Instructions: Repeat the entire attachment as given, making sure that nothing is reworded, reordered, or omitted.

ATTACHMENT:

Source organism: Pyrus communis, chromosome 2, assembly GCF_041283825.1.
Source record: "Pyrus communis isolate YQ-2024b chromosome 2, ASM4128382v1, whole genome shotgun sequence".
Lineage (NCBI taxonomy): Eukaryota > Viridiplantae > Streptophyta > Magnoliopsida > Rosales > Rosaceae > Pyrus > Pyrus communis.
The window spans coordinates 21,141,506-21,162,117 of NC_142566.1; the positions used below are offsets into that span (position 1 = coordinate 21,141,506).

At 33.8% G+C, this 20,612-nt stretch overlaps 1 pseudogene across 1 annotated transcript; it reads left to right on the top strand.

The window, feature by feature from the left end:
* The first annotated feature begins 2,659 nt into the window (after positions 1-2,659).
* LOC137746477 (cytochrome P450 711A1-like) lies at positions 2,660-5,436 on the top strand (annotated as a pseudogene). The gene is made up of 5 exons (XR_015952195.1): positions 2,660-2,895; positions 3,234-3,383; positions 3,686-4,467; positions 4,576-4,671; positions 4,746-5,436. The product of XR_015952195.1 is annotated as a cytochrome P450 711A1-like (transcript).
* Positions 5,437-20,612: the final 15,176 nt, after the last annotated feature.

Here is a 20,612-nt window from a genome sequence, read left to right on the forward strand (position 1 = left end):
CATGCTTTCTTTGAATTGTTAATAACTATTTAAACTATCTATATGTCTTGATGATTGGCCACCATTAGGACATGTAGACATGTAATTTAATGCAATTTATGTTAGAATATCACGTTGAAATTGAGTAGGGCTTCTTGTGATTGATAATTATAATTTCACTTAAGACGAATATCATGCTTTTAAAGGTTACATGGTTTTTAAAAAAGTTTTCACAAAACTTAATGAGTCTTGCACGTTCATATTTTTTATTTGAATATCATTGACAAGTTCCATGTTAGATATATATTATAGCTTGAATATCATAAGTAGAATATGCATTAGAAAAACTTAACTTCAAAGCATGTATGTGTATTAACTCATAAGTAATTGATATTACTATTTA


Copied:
Source organism: Pyrus communis, chromosome 2, assembly GCF_041283825.1.
Source record: "Pyrus communis isolate YQ-2024b chromosome 2, ASM4128382v1, whole genome shotgun sequence".
Lineage (NCBI taxonomy): Eukaryota > Viridiplantae > Streptophyta > Magnoliopsida > Rosales > Rosaceae > Pyrus > Pyrus communis.
The window spans coordinates 21,141,506-21,162,117 of NC_142566.1; the positions used below are offsets into that span (position 1 = coordinate 21,141,506).

At 33.8% G+C, this 20,612-nt stretch overlaps 1 pseudogene across 1 annotated transcript; it reads left to right on the top strand.

The window, feature by feature from the left end:
* The first annotated feature begins 2,659 nt into the window (after positions 1-2,659).
* LOC137746477 (cytochrome P450 711A1-like) lies at positions 2,660-5,436 on the top strand (annotated as a pseudogene). The gene is made up of 5 exons (XR_015952195.1): positions 2,660-2,895; positions 3,234-3,383; positions 3,686-4,467; positions 4,576-4,671; positions 4,746-5,436. The product of XR_015952195.1 is annotated as a cytochrome P450 711A1-like (transcript).
* Positions 5,437-20,612: the final 15,176 nt, after the last annotated feature.

Here is a 20,612-nt window from a genome sequence, read left to right on the forward strand (position 1 = left end):
CATGCTTTCTTTGAATTGTTAATAACTATTTAAACTATCTATATGTCTTGATGATTGGCCACCATTAGGACATGTAGACATGTAATTTAATGCAATTTATGTTAGAATATCACGTTGAAATTGAGTAGGGCTTCTTGTGATTGATAATTATAATTTCACTTAAGACGAATATCATGCTTTTAAAGGTTACATGGTTTTTAAAAAAGTTTTCACAAAACTTAATGAGTCTTGCACGTTCATATTTTTTATTTGAATATCATTGACAAGTTCCATGTTAGATATATATTATAGCTTGAATATCATAAGTAGAATATGCATTAGAAAAACTTAACTTCAAAGCATGTATGTGTATTAACTCATAAGTAATTGATATTACTATTTA